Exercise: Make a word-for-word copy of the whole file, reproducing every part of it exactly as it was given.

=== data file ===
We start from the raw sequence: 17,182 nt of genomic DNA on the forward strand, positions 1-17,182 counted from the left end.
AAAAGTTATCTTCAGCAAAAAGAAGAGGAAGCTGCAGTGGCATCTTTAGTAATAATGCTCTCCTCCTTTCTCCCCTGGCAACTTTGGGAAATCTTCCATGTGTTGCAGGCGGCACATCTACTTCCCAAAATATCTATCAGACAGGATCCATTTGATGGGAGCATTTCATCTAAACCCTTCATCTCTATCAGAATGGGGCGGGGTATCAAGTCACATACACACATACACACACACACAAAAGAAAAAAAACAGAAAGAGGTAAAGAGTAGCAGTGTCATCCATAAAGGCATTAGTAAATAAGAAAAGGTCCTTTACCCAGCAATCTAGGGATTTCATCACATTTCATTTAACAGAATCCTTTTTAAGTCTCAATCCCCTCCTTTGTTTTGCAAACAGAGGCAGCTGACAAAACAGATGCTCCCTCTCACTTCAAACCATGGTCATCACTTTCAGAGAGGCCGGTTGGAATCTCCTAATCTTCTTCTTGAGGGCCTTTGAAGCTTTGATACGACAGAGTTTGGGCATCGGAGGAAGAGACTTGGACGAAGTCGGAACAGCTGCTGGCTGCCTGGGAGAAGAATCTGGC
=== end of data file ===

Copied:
We start from the raw sequence: 17,182 nt of genomic DNA on the forward strand, positions 1-17,182 counted from the left end.
AAAAGTTATCTTCAGCAAAAAGAAGAGGAAGCTGCAGTGGCATCTTTAGTAATAATGCTCTCCTCCTTTCTCCCCTGGCAACTTTGGGAAATCTTCCATGTGTTGCAGGCGGCACATCTACTTCCCAAAATATCTATCAGACAGGATCCATTTGATGGGAGCATTTCATCTAAACCCTTCATCTCTATCAGAATGGGGCGGGGTATCAAGTCACATACACACATACACACACACACAAAAGAAAAAAAACAGAAAGAGGTAAAGAGTAGCAGTGTCATCCATAAAGGCATTAGTAAATAAGAAAAGGTCCTTTACCCAGCAATCTAGGGATTTCATCACATTTCATTTAACAGAATCCTTTTTAAGTCTCAATCCCCTCCTTTGTTTTGCAAACAGAGGCAGCTGACAAAACAGATGCTCCCTCTCACTTCAAACCATGGTCATCACTTTCAGAGAGGCCGGTTGGAATCTCCTAATCTTCTTCTTGAGGGCCTTTGAAGCTTTGATACGACAGAGTTTGGGCATCGGAGGAAGAGACTTGGACGAAGTCGGAACAGCTGCTGGCTGCCTGGGAGAAGAATCTGGC